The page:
2008 - Not a great vintage for a number of reasons, and one which many growers will wish to forget. The early part of the season was cool and wet, with late flowering which set the scene for a late harvest. The second half of June and July were better, with sunny dry weather most of the time, but temperatures rarely exceeded 30°C. The first half of September was again cool and wet, but things picked up around harvest time, with the harvest starting 2 weeks later than normal on 15 September. Very heavy grape selection was called for, and despite the difficult climatic conditions, competent growers have made quite acceptable wines, though not quite as good as in 2007. A particular problem for some growers were severe summer hailstorms, which affected the communes of Saint-Verand, Juliénas, Saint-Amour, Chénas and Moulin-à-Vent.
2009 - 2009 is considered an extraordinary year for Beaujolais. "A miracle vintage" "one to clear your cellar for". A warm, sunny summer season followed by cooler temperatures and abundant sunshine throughout August and September were perfect for the region, and allowed for a later harvest.
2010 a good classic year - would have been hailed if it wasnt between 2009 and 2011
2011 - excellent and expectations are high that it will keep well.
2012 - was a very tough year on the vines, with a cold winter, rainy spring, late frosts in May, humid early summer. This caused a large amount of loss in the vineyards. The end of summer was perfect, allowing the grapes that had made it through to mature well. Quantities will be small but quality is expected to be high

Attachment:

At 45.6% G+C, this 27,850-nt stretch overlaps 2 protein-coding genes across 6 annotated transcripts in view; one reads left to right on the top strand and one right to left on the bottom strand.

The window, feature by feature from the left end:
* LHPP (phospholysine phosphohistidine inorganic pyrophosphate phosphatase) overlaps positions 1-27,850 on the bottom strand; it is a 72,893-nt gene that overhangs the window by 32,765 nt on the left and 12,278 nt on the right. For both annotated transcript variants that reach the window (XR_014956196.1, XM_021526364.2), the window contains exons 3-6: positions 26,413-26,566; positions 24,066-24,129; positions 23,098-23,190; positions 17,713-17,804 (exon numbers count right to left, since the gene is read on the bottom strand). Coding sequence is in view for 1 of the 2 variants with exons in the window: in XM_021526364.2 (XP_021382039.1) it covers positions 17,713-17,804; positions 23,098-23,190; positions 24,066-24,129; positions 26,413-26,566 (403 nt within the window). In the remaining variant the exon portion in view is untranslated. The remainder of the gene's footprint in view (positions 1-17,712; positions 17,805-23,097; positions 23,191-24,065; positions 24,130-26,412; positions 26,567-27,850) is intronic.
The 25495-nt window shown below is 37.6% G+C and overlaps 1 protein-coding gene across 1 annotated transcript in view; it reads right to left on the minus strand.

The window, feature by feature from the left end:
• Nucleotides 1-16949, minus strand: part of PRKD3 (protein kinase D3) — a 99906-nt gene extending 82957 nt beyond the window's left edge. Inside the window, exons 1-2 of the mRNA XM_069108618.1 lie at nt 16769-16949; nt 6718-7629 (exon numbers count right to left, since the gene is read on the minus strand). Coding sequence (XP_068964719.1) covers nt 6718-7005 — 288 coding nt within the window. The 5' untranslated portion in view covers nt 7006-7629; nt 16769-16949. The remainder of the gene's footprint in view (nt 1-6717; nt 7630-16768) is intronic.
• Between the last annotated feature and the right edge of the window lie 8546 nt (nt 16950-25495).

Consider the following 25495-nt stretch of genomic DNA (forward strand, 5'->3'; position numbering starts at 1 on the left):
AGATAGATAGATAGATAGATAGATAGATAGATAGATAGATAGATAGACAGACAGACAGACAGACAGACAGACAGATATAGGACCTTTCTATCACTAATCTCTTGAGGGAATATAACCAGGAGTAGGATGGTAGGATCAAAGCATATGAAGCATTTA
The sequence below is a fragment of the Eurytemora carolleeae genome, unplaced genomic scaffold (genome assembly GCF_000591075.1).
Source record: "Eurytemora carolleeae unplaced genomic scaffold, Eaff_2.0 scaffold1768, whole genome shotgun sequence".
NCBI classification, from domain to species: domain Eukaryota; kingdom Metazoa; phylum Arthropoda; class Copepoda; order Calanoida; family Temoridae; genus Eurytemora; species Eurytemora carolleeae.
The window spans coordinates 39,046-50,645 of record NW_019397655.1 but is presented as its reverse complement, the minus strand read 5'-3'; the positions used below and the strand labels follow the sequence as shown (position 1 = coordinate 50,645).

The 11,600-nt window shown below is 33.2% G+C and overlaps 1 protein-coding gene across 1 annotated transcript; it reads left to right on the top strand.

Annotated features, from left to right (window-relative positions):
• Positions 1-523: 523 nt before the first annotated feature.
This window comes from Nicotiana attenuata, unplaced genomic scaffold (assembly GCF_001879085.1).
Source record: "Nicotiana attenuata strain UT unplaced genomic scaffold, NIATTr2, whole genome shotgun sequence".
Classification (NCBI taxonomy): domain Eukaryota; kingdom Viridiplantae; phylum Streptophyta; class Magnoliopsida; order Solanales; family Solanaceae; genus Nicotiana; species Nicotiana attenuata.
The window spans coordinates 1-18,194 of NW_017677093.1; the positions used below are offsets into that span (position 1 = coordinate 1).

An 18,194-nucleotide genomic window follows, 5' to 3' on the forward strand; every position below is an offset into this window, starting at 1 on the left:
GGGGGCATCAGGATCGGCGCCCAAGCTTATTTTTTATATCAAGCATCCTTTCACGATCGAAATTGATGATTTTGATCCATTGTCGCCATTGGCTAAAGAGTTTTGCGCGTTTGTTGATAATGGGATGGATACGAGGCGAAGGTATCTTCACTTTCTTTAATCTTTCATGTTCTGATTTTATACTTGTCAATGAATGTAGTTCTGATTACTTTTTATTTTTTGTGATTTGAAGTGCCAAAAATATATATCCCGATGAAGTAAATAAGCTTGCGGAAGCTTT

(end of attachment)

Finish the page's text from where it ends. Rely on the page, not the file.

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Touristic Beaujolais - Travel Tips Hotels
Hôtel-Restaurant Le Mont Brouilly, Quincié-en-Beaujolais
Anne de Beaujeu, Beaujeu
Chez Jean-Pierre, La Poyebade
Auberge du Cep, Place de l'Église, Fleurie (Michelin 2 stars)
Hotel-Restaurant Le Mont Brouilly, Quincié-en-Beaujolais
Rivage, Montmerle-sur-Sâone - sit out on the terrace in summer, by the river.
Trois Canards, at St.-George de Reneins. Simple but in a fantastic spot - super terrace directly on the River Sâone.Gites
La Madonnette - Fleurie
Jean-Paul et Guillemette Vincent - St. LagerCampsites
Just outside Fleurie - "La Grappe Fleurie"Picnic Spots
Summit of le Mont Brouilly - if you take your car, try and park under one of the trees for shade in summer
On the hill above Fleurie by la Chapelle de La Madone (picnic tables provided)
Down by the river at Montmerle-sur-Sâone.
By the river at St.-George de Reneins.Winetasting